For the lovers of the “beautiful game”, the passing of Diego Maradona cannot leave one indifferent. It is not however for his footballing skills alone that we celebrate him – his game was without equals -, but for his capacity to express the passion of a game that was still lived by many as a sport of the people, and not quite yet the total commodity-spectacle of today.
Originally published by Autonomies.
It was Maradona’s defiance, his rebelliousness, his lack of decorum, his playing for “underdogs”, along with his football, that is mourned with his death. And however contradictory his life’s deeds were – and whose are not, though in his case, magnified by fame and fortune -, it is Maradona the football artist-rebel who will be remembered.
Are words are not to be taken as idolatry, but as respect for a tradition of football rebels that has too often been passed over in silence. And ours is not a time for “gods”, new or old, but perhaps for “Homers”. Each may tell his own story, each may imagine their own Maradona, but with him, we remember an older meaning of sport.
We share Eduardo Galeano’s words on Maradona …
No consecrated footballer had ever denounced so unashamedly the masters of the business of football. It was the most famous and most popular sportsman of all time who broke spears in defense of the players who were not famous or popular. This generous and solidary idol had been able to score, in just five minutes, the two most contradictory goals in the entire history of football. His devotees revered him for both: not only was the artist’s goal, embroidered by the devilishness of his legs, worthy of admiration, but also, and perhaps more, the thief’s goal, which his hand stole. Diego Armando Maradona was worshiped not only for his prodigious juggling but also because he was a dirty, sinful god, the most human of gods. Anyone could recognise in him a walking synthesis of human weaknesses, or at least masculine: womaniser, greedy, drunkard, cheater, liar, boastful, irresponsible. But the gods do not retire, human though they are. He was never able to return to the anonymous multitude from where he came. Fame, which had saved him from misery, made him a prisoner.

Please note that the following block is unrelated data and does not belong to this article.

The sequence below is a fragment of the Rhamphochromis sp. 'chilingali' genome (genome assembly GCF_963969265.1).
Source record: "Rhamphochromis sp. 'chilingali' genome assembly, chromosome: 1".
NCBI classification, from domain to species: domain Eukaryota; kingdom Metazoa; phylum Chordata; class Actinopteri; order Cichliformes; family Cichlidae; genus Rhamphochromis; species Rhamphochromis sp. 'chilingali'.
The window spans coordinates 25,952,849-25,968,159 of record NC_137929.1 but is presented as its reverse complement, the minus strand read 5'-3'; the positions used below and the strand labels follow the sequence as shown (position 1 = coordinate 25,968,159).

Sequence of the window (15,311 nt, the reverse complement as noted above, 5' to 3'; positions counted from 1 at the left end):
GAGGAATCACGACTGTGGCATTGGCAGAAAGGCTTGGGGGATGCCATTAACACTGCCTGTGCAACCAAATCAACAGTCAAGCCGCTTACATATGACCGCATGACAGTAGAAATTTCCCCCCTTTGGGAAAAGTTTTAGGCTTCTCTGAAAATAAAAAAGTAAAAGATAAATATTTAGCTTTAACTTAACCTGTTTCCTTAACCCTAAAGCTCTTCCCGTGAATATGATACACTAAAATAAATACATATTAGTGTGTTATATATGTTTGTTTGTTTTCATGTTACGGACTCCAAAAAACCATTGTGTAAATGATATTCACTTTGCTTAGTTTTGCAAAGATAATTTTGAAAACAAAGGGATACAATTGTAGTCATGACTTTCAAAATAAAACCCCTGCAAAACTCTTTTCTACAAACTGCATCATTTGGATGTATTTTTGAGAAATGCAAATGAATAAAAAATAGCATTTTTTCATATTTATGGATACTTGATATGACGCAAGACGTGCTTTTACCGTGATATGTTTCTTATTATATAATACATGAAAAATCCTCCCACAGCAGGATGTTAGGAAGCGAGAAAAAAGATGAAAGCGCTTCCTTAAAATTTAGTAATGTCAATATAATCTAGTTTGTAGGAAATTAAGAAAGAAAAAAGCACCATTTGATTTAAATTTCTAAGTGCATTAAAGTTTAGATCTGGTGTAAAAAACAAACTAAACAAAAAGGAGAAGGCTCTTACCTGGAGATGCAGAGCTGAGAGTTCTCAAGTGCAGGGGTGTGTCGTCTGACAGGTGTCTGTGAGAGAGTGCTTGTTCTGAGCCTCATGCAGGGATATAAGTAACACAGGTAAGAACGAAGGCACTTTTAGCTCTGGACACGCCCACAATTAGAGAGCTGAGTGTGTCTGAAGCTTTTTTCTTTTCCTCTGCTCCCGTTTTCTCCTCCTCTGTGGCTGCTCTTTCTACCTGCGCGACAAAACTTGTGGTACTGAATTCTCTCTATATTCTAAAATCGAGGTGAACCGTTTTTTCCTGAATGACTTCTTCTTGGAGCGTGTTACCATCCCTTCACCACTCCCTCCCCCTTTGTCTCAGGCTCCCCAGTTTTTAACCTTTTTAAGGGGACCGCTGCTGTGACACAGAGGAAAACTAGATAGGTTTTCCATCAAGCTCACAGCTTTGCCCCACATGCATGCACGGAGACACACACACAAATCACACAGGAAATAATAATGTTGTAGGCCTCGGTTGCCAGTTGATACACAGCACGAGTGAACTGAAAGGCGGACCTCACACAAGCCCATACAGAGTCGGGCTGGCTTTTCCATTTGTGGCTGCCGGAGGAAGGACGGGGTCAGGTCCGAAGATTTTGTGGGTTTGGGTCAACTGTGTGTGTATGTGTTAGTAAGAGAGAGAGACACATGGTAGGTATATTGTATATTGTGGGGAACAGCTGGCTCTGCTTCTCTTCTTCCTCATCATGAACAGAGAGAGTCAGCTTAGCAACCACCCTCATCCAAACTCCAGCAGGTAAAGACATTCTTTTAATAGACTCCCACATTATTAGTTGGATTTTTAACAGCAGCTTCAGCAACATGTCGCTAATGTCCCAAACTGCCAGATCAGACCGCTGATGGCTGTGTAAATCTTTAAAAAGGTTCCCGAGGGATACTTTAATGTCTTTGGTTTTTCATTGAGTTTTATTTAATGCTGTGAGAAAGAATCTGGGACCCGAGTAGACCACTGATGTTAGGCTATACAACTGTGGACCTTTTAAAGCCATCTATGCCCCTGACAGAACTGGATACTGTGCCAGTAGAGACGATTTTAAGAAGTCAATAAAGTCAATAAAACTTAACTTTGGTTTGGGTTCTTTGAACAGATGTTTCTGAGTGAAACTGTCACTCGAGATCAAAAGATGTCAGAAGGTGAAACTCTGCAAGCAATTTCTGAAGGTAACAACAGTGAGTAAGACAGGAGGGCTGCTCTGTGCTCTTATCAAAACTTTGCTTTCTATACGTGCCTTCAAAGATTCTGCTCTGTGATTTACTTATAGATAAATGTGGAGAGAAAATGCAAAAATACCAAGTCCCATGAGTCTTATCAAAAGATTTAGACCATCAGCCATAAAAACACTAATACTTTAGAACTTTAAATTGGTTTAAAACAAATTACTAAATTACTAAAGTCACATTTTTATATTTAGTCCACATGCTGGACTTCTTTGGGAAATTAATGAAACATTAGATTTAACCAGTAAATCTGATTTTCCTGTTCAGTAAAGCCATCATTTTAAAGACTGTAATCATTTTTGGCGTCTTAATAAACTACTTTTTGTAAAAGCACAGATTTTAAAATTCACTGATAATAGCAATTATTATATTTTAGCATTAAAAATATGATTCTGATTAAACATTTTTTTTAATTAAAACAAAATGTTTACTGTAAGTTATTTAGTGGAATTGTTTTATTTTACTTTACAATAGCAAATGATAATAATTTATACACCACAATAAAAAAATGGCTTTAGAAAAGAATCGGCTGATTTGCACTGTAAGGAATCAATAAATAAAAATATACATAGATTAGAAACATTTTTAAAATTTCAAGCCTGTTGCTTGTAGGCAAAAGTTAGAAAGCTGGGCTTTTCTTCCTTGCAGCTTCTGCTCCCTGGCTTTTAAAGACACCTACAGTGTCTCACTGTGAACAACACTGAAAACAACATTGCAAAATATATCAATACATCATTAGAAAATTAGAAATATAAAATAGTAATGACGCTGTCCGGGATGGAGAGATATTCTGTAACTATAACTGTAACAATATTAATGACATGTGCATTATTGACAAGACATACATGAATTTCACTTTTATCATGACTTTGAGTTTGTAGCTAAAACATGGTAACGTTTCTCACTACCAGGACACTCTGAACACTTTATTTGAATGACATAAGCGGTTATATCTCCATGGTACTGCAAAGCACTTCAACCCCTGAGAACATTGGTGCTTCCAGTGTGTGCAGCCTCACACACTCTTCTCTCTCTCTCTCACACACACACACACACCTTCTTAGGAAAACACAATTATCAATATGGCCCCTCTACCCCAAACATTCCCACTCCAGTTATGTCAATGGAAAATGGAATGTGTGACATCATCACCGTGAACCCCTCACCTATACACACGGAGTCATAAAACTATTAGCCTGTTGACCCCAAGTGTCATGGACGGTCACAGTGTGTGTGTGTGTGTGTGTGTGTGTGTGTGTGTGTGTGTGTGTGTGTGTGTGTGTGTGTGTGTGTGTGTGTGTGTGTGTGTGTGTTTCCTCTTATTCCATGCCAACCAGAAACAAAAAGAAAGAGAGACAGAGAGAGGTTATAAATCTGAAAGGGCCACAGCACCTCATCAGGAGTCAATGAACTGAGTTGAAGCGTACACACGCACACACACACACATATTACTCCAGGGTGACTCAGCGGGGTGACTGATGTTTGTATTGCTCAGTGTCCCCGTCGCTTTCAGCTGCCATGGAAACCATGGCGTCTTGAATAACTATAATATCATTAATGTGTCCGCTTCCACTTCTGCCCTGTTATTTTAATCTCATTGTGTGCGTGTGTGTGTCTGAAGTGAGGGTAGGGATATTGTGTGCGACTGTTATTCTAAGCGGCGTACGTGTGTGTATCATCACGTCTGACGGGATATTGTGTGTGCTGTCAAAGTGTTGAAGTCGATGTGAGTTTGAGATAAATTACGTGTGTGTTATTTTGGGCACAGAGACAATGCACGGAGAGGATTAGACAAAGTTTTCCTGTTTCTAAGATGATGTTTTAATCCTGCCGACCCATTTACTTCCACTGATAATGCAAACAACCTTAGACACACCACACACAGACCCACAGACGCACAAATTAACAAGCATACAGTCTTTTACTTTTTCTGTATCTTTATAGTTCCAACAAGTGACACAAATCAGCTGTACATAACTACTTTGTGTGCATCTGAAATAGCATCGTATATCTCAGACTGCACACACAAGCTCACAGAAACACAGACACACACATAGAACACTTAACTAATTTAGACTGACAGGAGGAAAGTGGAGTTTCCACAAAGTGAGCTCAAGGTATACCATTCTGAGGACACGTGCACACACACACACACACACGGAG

Eduardo Galeano, El fútbol a sol y sombra
“I WAS NOT A STREET BOY; I WAS A POTRERO BOY”
I always tell my daughters that I grew up in a private community… , ha, with privations of electricity, running water, almost everything, Villa Fiorito. For the first, I had my family: my old folks, who worked day and night so that I lacked for nothing, and my sisters, who were so fond of me that they spoiled me; for the second, I always had a potrero nearby and a bouncing ball… I experienced this feeling in the potreros in Villa Fiorito, in the small field of Argentinos, I felt the same in my so loved Bombonera, in the luxurious lawn of Wembley, when I reached glory in the Azteca and I still do it, even in a showball field. Let me put it like this: the setting changed, but the essence – to me – is the same, that of the potrero. Or how do you think I gathered the strength to play against Brazil, at the World Cup in Italy, with my ankle swollen like a watermelon? In Cebollitas, I once played all in bandages because a soda-siphon had blown up my hands. Don Francis, the coach, did not want to let me play, it was a risk… And I cried, not for the pain, but for not being able to play. I cried so much that in the end they let me play; I scored like five goals. Or where do you bet I had the ability to dribble the English? That was nothing compared to the kicks that I had to avoid in some matches in the small fields of my neighborhood. Because, beware, eh, I was a professional since I was a kid: I played for the team that called me first and I did not ask them their age. From those early days in the potrero I have happy remembrances and a word to define them: struggle, struggle, struggle… I once wrote it and will continue to do so every time I am given the chance, like this, where a book shows the potrero as the roots of so many things. What I say is: what you learn there is treasured forever whatever may happen to those… potrero boys. I wrote once and I do it again now: “This is what I want to put across to the people: my skin became thicker for what I lived in Fiorito and later too, but the feelings have never changed. And they won’t. When I say ‘what I want to put across’ I am saying that people have idols in their homes, pretty near them, they can touch them. They don’t watch them on the television or the magazines; they are there…”